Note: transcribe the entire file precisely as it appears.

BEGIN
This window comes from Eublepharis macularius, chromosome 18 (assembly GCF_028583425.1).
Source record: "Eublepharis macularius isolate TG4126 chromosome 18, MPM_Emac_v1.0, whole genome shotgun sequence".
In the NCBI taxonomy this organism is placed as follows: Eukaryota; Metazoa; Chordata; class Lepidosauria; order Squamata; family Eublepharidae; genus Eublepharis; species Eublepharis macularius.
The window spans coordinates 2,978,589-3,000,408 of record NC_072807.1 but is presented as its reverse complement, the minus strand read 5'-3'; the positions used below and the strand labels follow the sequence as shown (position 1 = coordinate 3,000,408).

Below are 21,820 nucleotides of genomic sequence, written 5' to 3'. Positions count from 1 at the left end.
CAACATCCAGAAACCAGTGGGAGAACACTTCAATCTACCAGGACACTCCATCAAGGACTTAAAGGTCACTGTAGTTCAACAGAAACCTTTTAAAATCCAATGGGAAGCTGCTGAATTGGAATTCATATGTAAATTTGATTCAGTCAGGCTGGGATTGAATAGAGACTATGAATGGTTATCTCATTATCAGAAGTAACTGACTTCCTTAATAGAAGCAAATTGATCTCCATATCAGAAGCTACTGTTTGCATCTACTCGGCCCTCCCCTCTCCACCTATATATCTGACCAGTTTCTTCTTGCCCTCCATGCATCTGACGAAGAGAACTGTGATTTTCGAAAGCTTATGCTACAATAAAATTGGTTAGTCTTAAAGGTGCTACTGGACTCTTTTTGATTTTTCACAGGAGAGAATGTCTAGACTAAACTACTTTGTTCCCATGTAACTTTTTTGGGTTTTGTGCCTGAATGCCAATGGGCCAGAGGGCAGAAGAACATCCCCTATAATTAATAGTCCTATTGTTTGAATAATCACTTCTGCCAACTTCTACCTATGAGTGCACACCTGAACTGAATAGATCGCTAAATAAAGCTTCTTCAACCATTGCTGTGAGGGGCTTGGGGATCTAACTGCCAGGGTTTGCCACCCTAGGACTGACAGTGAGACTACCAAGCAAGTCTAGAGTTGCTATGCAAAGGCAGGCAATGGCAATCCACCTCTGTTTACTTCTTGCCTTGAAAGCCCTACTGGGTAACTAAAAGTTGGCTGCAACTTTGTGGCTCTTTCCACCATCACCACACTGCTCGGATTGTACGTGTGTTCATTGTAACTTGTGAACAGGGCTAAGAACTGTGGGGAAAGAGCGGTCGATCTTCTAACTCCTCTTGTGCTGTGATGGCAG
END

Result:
This window comes from Eublepharis macularius, chromosome 18 (assembly GCF_028583425.1).
Source record: "Eublepharis macularius isolate TG4126 chromosome 18, MPM_Emac_v1.0, whole genome shotgun sequence".
In the NCBI taxonomy this organism is placed as follows: Eukaryota; Metazoa; Chordata; class Lepidosauria; order Squamata; family Eublepharidae; genus Eublepharis; species Eublepharis macularius.
The window spans coordinates 2,978,589-3,000,408 of record NC_072807.1 but is presented as its reverse complement, the minus strand read 5'-3'; the positions used below and the strand labels follow the sequence as shown (position 1 = coordinate 3,000,408).

Below are 21,820 nucleotides of genomic sequence, written 5' to 3'. Positions count from 1 at the left end.
CAACATCCAGAAACCAGTGGGAGAACACTTCAATCTACCAGGACACTCCATCAAGGACTTAAAGGTCACTGTAGTTCAACAGAAACCTTTTAAAATCCAATGGGAAGCTGCTGAATTGGAATTCATATGTAAATTTGATTCAGTCAGGCTGGGATTGAATAGAGACTATGAATGGTTATCTCATTATCAGAAGTAACTGACTTCCTTAATAGAAGCAAATTGATCTCCATATCAGAAGCTACTGTTTGCATCTACTCGGCCCTCCCCTCTCCACCTATATATCTGACCAGTTTCTTCTTGCCCTCCATGCATCTGACGAAGAGAACTGTGATTTTCGAAAGCTTATGCTACAATAAAATTGGTTAGTCTTAAAGGTGCTACTGGACTCTTTTTGATTTTTCACAGGAGAGAATGTCTAGACTAAACTACTTTGTTCCCATGTAACTTTTTTGGGTTTTGTGCCTGAATGCCAATGGGCCAGAGGGCAGAAGAACATCCCCTATAATTAATAGTCCTATTGTTTGAATAATCACTTCTGCCAACTTCTACCTATGAGTGCACACCTGAACTGAATAGATCGCTAAATAAAGCTTCTTCAACCATTGCTGTGAGGGGCTTGGGGATCTAACTGCCAGGGTTTGCCACCCTAGGACTGACAGTGAGACTACCAAGCAAGTCTAGAGTTGCTATGCAAAGGCAGGCAATGGCAATCCACCTCTGTTTACTTCTTGCCTTGAAAGCCCTACTGGGTAACTAAAAGTTGGCTGCAACTTTGTGGCTCTTTCCACCATCACCACACTGCTCGGATTGTACGTGTGTTCATTGTAACTTGTGAACAGGGCTAAGAACTGTGGGGAAAGAGCGGTCGATCTTCTAACTCCTCTTGTGCTGTGATGGCAG